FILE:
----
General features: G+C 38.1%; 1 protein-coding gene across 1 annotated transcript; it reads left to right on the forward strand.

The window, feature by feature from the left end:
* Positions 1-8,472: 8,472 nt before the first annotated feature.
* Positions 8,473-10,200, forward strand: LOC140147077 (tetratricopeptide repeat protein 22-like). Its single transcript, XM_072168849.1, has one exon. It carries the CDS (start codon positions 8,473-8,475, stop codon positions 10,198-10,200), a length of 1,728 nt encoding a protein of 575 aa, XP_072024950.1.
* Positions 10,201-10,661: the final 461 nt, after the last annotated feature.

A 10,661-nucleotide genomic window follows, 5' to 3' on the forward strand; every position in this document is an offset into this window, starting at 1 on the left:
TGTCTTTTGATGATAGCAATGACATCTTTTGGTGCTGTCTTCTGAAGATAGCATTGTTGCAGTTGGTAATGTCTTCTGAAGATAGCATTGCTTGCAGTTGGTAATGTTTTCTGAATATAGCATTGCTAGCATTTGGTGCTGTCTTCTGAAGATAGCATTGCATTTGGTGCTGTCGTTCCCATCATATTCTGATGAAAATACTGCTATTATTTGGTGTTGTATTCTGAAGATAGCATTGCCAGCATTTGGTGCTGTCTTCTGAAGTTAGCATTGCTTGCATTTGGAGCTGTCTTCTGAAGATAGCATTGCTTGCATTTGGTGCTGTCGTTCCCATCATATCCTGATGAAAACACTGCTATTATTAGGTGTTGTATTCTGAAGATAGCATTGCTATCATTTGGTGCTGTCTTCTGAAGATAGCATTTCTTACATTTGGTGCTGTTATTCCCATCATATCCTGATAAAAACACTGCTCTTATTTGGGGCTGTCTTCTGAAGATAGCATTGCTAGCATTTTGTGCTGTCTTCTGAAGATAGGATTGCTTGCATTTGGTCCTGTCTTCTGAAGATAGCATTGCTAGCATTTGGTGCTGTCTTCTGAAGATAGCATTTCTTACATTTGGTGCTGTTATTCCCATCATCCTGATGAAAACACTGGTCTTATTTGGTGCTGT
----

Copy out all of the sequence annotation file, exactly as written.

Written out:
General features: G+C 38.1%; 1 protein-coding gene across 1 annotated transcript; it reads left to right on the forward strand.

The window, feature by feature from the left end:
* Positions 1-8,472: 8,472 nt before the first annotated feature.
* Positions 8,473-10,200, forward strand: LOC140147077 (tetratricopeptide repeat protein 22-like). Its single transcript, XM_072168849.1, has one exon. It carries the CDS (start codon positions 8,473-8,475, stop codon positions 10,198-10,200), a length of 1,728 nt encoding a protein of 575 aa, XP_072024950.1.
* Positions 10,201-10,661: the final 461 nt, after the last annotated feature.

A 10,661-nucleotide genomic window follows, 5' to 3' on the forward strand; every position in this document is an offset into this window, starting at 1 on the left:
TGTCTTTTGATGATAGCAATGACATCTTTTGGTGCTGTCTTCTGAAGATAGCATTGTTGCAGTTGGTAATGTCTTCTGAAGATAGCATTGCTTGCAGTTGGTAATGTTTTCTGAATATAGCATTGCTAGCATTTGGTGCTGTCTTCTGAAGATAGCATTGCATTTGGTGCTGTCGTTCCCATCATATTCTGATGAAAATACTGCTATTATTTGGTGTTGTATTCTGAAGATAGCATTGCCAGCATTTGGTGCTGTCTTCTGAAGTTAGCATTGCTTGCATTTGGAGCTGTCTTCTGAAGATAGCATTGCTTGCATTTGGTGCTGTCGTTCCCATCATATCCTGATGAAAACACTGCTATTATTAGGTGTTGTATTCTGAAGATAGCATTGCTATCATTTGGTGCTGTCTTCTGAAGATAGCATTTCTTACATTTGGTGCTGTTATTCCCATCATATCCTGATAAAAACACTGCTCTTATTTGGGGCTGTCTTCTGAAGATAGCATTGCTAGCATTTTGTGCTGTCTTCTGAAGATAGGATTGCTTGCATTTGGTCCTGTCTTCTGAAGATAGCATTGCTAGCATTTGGTGCTGTCTTCTGAAGATAGCATTTCTTACATTTGGTGCTGTTATTCCCATCATCCTGATGAAAACACTGGTCTTATTTGGTGCTGT